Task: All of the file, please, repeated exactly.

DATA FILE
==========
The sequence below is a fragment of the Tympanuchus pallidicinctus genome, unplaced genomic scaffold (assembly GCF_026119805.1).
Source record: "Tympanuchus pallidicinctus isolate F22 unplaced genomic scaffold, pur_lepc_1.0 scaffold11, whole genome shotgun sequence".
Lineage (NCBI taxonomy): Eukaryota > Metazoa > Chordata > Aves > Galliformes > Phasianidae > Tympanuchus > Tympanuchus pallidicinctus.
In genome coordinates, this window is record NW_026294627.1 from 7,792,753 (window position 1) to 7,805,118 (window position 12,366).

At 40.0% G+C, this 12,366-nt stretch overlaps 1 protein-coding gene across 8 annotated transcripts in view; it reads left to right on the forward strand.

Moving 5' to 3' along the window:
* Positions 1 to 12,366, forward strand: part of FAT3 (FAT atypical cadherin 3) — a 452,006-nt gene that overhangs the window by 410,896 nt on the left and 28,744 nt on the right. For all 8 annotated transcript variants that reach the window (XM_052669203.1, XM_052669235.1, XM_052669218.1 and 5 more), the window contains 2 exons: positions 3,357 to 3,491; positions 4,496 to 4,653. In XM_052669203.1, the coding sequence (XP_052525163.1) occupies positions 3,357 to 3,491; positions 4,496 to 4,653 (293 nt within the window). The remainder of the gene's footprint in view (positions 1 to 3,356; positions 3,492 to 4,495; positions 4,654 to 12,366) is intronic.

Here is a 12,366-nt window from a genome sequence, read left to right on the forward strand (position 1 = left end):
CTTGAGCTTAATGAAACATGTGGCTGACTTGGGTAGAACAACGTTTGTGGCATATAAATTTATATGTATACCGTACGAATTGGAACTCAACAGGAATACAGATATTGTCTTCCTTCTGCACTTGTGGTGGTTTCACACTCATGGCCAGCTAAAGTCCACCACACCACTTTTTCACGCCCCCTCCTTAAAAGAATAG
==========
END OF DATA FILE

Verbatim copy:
The sequence below is a fragment of the Tympanuchus pallidicinctus genome, unplaced genomic scaffold (assembly GCF_026119805.1).
Source record: "Tympanuchus pallidicinctus isolate F22 unplaced genomic scaffold, pur_lepc_1.0 scaffold11, whole genome shotgun sequence".
Lineage (NCBI taxonomy): Eukaryota > Metazoa > Chordata > Aves > Galliformes > Phasianidae > Tympanuchus > Tympanuchus pallidicinctus.
In genome coordinates, this window is record NW_026294627.1 from 7,792,753 (window position 1) to 7,805,118 (window position 12,366).

At 40.0% G+C, this 12,366-nt stretch overlaps 1 protein-coding gene across 8 annotated transcripts in view; it reads left to right on the forward strand.

Moving 5' to 3' along the window:
* Positions 1 to 12,366, forward strand: part of FAT3 (FAT atypical cadherin 3) — a 452,006-nt gene that overhangs the window by 410,896 nt on the left and 28,744 nt on the right. For all 8 annotated transcript variants that reach the window (XM_052669203.1, XM_052669235.1, XM_052669218.1 and 5 more), the window contains 2 exons: positions 3,357 to 3,491; positions 4,496 to 4,653. In XM_052669203.1, the coding sequence (XP_052525163.1) occupies positions 3,357 to 3,491; positions 4,496 to 4,653 (293 nt within the window). The remainder of the gene's footprint in view (positions 1 to 3,356; positions 3,492 to 4,495; positions 4,654 to 12,366) is intronic.

Here is a 12,366-nt window from a genome sequence, read left to right on the forward strand (position 1 = left end):
CTTGAGCTTAATGAAACATGTGGCTGACTTGGGTAGAACAACGTTTGTGGCATATAAATTTATATGTATACCGTACGAATTGGAACTCAACAGGAATACAGATATTGTCTTCCTTCTGCACTTGTGGTGGTTTCACACTCATGGCCAGCTAAAGTCCACCACACCACTTTTTCACGCCCCCTCCTTAAAAGAATAG